Sunday, 15 August 2010

AOC nonsense

The subject of AOC, wine and the Languedoc would make anyone with hair want to tear it out. I came across a particularly poignant example on a French caviste’s web site. I won’t name the site (any French one has the same issues) other than to say it fronts premises not far from Montpellier and is strong on Languedoc specimens. The ‘catalogue’ has over a score of regions listed in France and beyond. Drilling down on the Languedoc section (Roussillon has its own entry) came up with the following: -


CORBIERES
COTEAUX DU LANGUEDOC
COTEAUX DU LANGUEDOC MONTPEYROUX
COTEAUX DU LANGUEDOC PIC ST LOUP
COTEAUX DU LANGUEDOC ST GEORGES D'ORQUES
COTEAUX DU LANGUEDOC TERRASSES DU LARZAC
FAUGERES
MINERVOIS
SAINT CHINIAN
MUSCAT de ST JEAN de MINERVOIS
VDP des COTES de THONGUE
MOUT de RAISIN
VDP d'OC
VDP de L'HERAULT
VDP de la VALLEE du PARADIS
VDP des COTEAUX DU SALAGOU
VDP des MONTS DE LA GRAGE
VDP du MONT BAUDILE
VDP DU VAL DE CESSE
VIN de TABLE DU LANGUEDOC


I changed the order from alphabetical to illustrate my points - reducing confusion is impossible. The first half down to Côtes de Thongue, except Coteaux du Languedoc, at least indicate the area concerned although only locals will know St Georges d'Orques is near Montpellier and the Thongue river is to the west of Pézenas. Overlap occurs here because Monteyroux is in the Terrasses du Larzac and Georges d'Orques in Grés de Montpellier. Bad enough, but some producers in these villages opt out of the broader appellation, apparently as politics and villageism are more important than addressing consumer confusion.

That was supposed to be the easy bit to explain. Of the rest I didn’t know where the Paradis or Cesse rivers or Monts de la Grage are. Salagou and Baudile are in the Terrasses du Larzac. One famous grower in Jonquieres has wines in at least four of these categories. VDP de l’Hérault includes some of the finest wines in the region such as Grange des Peres. And so on.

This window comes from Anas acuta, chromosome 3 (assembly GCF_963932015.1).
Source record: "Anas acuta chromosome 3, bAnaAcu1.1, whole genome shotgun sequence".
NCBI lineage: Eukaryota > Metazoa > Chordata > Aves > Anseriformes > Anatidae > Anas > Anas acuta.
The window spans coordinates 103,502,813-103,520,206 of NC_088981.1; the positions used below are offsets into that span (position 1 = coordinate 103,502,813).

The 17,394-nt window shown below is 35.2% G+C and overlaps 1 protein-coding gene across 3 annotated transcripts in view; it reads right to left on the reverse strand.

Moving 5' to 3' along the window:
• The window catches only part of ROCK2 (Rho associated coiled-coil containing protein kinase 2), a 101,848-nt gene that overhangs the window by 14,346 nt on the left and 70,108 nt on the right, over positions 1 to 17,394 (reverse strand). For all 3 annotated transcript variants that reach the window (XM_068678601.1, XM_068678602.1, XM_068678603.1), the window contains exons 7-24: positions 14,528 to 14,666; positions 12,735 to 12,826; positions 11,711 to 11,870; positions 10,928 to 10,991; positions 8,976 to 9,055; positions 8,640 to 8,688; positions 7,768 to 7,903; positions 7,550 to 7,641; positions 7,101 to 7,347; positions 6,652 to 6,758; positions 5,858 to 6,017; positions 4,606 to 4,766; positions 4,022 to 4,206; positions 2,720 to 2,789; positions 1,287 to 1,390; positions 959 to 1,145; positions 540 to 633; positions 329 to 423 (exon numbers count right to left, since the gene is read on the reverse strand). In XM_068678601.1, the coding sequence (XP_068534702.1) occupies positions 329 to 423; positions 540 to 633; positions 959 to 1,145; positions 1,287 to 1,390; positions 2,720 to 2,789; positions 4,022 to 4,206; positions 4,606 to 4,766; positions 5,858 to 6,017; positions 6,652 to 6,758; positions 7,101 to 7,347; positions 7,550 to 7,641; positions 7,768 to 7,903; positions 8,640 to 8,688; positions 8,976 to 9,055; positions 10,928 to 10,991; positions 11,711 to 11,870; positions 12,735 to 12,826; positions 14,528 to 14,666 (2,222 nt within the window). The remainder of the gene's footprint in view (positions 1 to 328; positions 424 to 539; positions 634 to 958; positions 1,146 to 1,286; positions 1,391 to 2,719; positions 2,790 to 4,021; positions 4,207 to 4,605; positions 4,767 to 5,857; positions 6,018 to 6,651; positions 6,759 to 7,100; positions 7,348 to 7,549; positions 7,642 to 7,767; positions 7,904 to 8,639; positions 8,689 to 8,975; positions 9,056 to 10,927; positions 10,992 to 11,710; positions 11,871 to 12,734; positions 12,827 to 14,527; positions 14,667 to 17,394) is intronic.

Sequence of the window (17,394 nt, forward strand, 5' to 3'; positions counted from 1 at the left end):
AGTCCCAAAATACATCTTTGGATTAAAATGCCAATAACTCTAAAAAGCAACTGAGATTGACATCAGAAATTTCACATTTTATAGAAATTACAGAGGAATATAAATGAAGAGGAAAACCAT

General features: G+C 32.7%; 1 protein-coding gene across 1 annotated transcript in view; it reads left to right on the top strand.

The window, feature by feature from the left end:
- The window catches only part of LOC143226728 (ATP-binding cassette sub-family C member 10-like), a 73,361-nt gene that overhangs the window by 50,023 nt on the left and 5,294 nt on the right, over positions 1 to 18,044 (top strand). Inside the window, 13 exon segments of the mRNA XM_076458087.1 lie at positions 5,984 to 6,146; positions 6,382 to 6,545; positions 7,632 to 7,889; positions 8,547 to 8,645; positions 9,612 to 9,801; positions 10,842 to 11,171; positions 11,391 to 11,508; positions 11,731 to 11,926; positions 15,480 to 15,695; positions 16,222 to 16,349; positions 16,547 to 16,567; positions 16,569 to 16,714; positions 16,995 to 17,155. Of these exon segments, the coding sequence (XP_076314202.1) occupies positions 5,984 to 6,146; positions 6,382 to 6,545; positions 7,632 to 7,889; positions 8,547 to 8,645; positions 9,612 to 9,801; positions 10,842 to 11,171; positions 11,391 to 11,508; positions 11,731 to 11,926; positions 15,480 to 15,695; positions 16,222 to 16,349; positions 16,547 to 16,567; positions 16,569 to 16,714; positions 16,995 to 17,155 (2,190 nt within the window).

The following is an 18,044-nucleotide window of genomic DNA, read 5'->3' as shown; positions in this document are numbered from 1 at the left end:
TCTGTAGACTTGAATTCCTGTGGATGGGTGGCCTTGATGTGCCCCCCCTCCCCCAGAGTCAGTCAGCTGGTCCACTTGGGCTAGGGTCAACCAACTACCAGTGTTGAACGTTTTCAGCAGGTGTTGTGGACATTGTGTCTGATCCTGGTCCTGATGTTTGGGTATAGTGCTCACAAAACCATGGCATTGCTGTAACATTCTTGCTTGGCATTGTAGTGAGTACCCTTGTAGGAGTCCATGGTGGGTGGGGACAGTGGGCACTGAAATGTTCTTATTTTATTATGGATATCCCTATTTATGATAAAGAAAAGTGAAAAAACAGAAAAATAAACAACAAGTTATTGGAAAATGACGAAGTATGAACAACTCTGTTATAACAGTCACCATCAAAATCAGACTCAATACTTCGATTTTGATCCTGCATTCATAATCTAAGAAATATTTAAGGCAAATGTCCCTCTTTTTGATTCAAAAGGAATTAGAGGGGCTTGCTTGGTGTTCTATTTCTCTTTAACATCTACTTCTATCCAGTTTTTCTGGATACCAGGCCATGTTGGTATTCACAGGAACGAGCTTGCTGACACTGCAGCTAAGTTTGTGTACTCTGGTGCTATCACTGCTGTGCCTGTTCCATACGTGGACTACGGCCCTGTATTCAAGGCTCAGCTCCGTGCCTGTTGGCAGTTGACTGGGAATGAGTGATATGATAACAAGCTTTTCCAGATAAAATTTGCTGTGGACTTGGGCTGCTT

My gold award goes to the wines in the Vin de Table category for presumably waving two fingers and the whole AOC/ADP/VDT system.

Arguably none of this matters for consumers who are unfamiliar with the region except that in France the merchants (and restaurants) have to use these headings and this is doing the Languedoc wine image, in France at least, no good at all.

I’m all for the idea of AOC in food products. The upbringing of a Poulet de Bresse or production of Roquefort has been honed over centuries and needs little if any fine tuning. I have some favourite Roquefort producers, but couldn’t name a single poultry farm so the AOC label coveys a great deal about the bird and justification for the price. Languedoc wine is at the other extreme and is simply changing far too fast for the AOC/VDP/VDT framework to be applied in the current form.

My vote for a way forward would be for labelling standards and diverting effort away from AOC bureaucracy to further tackling fraud and ensuring the label tells the truth.

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